Browsing by Organization "University of Turku, Department of Anesthesiology"

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  • Mildh, Leena (Helsingin yliopisto, 2007)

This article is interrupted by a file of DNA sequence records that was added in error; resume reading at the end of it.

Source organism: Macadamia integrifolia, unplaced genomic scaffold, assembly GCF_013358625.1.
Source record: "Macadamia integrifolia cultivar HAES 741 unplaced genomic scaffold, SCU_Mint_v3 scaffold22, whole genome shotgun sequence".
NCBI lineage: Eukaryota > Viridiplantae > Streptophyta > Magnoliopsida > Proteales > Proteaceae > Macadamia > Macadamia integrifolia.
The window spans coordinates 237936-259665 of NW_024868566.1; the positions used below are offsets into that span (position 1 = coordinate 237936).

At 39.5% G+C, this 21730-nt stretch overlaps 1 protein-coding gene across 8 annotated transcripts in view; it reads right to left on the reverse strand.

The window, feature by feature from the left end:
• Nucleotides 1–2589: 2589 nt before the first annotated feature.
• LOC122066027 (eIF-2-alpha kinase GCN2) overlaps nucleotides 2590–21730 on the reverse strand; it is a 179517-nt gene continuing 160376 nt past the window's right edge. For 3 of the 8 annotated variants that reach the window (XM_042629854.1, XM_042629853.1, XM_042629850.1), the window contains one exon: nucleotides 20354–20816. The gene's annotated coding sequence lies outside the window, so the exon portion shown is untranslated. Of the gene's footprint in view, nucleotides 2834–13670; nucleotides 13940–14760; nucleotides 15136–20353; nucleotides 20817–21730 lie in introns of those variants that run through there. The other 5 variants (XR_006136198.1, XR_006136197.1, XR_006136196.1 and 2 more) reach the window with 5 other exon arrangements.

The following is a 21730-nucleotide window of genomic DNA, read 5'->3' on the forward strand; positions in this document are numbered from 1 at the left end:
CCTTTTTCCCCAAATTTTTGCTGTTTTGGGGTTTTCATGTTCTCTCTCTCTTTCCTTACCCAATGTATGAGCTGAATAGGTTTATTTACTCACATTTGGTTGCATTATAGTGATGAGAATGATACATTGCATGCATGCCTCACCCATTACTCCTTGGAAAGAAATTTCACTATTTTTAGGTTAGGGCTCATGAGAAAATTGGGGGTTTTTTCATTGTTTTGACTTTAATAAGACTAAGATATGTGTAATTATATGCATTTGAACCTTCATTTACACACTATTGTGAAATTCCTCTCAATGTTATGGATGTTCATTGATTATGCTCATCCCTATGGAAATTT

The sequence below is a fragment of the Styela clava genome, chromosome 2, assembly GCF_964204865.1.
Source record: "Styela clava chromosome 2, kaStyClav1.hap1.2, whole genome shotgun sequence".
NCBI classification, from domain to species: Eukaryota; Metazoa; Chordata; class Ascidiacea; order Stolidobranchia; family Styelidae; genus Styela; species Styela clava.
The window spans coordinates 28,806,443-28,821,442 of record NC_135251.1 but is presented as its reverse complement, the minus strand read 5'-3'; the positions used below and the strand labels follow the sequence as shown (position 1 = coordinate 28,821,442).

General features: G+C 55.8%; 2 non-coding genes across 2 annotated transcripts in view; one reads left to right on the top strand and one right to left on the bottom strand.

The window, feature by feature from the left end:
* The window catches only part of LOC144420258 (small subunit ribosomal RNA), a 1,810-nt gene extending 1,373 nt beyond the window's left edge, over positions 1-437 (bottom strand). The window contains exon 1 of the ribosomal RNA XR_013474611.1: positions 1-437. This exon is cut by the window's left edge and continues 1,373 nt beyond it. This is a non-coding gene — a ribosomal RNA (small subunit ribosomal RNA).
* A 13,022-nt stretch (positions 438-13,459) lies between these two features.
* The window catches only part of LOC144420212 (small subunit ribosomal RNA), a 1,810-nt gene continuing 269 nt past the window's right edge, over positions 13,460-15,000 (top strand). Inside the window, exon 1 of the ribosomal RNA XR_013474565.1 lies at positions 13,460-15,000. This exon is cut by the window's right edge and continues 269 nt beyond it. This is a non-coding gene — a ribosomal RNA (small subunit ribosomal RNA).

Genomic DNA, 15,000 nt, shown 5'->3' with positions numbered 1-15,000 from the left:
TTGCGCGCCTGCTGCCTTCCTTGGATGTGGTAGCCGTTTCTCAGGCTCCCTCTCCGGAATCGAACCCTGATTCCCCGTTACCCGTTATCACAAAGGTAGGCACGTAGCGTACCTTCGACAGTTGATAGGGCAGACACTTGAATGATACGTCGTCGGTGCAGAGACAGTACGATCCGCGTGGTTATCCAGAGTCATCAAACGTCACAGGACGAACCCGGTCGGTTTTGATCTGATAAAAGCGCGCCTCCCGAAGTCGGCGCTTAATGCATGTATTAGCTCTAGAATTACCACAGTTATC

Opioids are most commonly used for treatment of severe pain. However, the fear of respiratory depression has restricted the use of opioids. Depending on the monitoring system used, different modes of opioid respiratory effects have been noted in previous studies. All opioids also cause alterations in hemodynamics at least to some extent. The main goal of this series of investigations was to elucidate the native ventilatory and hemodynamic effects of different opioids. Studies I-IV each involved 8 healthy male volunteers. Study V involved 13 patients with lower or upper extremity traumas. The opioids studied were morphine, oxycodone, pethidine, fentanyl, alfentanil, tramadol and ketamine. The respiratory parameters used in this study were breathing pattern measured with respiratory inductive plethysmography, gas exchange measured with indirect calorimetry, blood gas analysis and pulse oximetry. Hemodynamics was measured with arterial blood pressure, heart rate and oxygen consumption. Plasma catecholamine and histamine concentrations were also determined. All opioids studied caused an alteration in respiratory function. Respiratory rate, alveolar ventilation and minute ventilation decreased, while tidal volume increased in most situations. Breathing pattern was also significantly affected after opioid administration. The respiratory depression caused by oxycodone was deeper than the one caused by same dose of morphine. An equianalgesic dose of tramadol caused markedly smaller respiratory depression compared to pethidine. The potency ratio for respiratory depression of fentanyl and alfentanil is similar to analgesic potency ratio studied elsewhere. Racemic ketamine attenuated the respiratory depression caused by fentanyl, if measured with minute ventilation. However, this effect was counteracted by increased oxygen consumption. Supplemental oxygen did not offer any benefits, nor did it cause any atelectasis when given to opioid treated trauma patients. Morphine caused a transient hemodynamic stimulation, which was accompanied by an increase in oxygen consumption. Oxycodone, alfentanil, fentanyl, tramadol and pethidine infusions had minimal effects on hemodynamics. Plasma catecholamine concentrations were increased after high dose opioid administration. Plasma histamine concentrations were not elevated after morphine nor oxycodone administration. Respiratory depression is a side effect noted with all opioids. The profile of this phenomenon is quite similar with different opioid-receptor agonists. The hemodynamic effects of opioids may vary depending on the opioid used, morphine causing a slight hemodynamic stimulation. However, all opioids studied could be considered hemodynamically stable.